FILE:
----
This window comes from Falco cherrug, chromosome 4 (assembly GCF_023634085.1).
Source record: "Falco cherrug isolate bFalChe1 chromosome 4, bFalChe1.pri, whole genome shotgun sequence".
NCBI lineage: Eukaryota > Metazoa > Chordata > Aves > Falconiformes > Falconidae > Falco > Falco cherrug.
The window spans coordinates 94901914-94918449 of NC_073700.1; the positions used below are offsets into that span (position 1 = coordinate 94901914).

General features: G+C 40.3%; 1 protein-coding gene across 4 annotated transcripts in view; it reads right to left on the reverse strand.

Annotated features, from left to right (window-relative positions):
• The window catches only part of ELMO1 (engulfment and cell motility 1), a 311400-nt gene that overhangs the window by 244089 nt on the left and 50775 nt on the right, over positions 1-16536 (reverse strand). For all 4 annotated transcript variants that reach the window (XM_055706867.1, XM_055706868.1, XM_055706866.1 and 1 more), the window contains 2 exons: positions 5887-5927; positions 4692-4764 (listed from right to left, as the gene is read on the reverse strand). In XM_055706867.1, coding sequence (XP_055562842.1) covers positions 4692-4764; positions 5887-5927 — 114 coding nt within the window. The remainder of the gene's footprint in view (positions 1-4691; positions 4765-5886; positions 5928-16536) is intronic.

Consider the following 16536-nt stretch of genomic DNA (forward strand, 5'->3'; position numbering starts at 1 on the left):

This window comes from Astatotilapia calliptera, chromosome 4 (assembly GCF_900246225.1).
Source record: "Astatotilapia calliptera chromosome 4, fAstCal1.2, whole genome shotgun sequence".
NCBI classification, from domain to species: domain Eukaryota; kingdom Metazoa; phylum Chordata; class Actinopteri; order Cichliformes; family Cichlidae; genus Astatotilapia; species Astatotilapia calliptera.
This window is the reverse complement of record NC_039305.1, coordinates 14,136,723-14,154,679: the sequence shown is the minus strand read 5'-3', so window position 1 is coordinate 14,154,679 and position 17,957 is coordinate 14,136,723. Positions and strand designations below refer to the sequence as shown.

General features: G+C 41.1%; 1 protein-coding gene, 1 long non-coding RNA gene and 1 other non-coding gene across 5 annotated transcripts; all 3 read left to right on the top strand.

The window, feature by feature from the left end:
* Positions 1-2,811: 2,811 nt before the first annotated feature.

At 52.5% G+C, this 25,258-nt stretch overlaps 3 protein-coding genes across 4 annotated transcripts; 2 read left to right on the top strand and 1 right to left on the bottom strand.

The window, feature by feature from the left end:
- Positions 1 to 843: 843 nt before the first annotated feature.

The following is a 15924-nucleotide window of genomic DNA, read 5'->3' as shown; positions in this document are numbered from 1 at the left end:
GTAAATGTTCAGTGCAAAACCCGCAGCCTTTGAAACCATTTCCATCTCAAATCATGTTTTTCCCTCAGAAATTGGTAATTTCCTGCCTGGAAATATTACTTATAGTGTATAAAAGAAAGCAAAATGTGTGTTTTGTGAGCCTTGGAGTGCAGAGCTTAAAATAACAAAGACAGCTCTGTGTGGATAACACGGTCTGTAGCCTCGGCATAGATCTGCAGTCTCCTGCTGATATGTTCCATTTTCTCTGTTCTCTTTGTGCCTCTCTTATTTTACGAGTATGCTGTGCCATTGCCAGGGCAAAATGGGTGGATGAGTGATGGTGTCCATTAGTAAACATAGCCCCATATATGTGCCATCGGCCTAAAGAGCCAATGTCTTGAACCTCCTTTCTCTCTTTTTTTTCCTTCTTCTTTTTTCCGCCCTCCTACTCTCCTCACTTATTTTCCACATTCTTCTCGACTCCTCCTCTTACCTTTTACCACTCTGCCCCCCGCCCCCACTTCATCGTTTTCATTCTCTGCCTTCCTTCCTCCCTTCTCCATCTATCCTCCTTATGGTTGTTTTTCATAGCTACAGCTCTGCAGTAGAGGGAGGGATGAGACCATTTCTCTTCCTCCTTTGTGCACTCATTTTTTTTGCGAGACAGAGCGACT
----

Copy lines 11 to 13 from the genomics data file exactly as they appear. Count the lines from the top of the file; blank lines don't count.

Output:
NCBI classification, from domain to species: domain Eukaryota; kingdom Metazoa; phylum Chordata; class Actinopteri; order Cichliformes; family Cichlidae; genus Astatotilapia; species Astatotilapia calliptera.
This window is the reverse complement of record NC_039305.1, coordinates 14,136,723-14,154,679: the sequence shown is the minus strand read 5'-3', so window position 1 is coordinate 14,154,679 and position 17,957 is coordinate 14,136,723. Positions and strand designations below refer to the sequence as shown.

General features: G+C 41.1%; 1 protein-coding gene, 1 long non-coding RNA gene and 1 other non-coding gene across 5 annotated transcripts; all 3 read left to right on the top strand.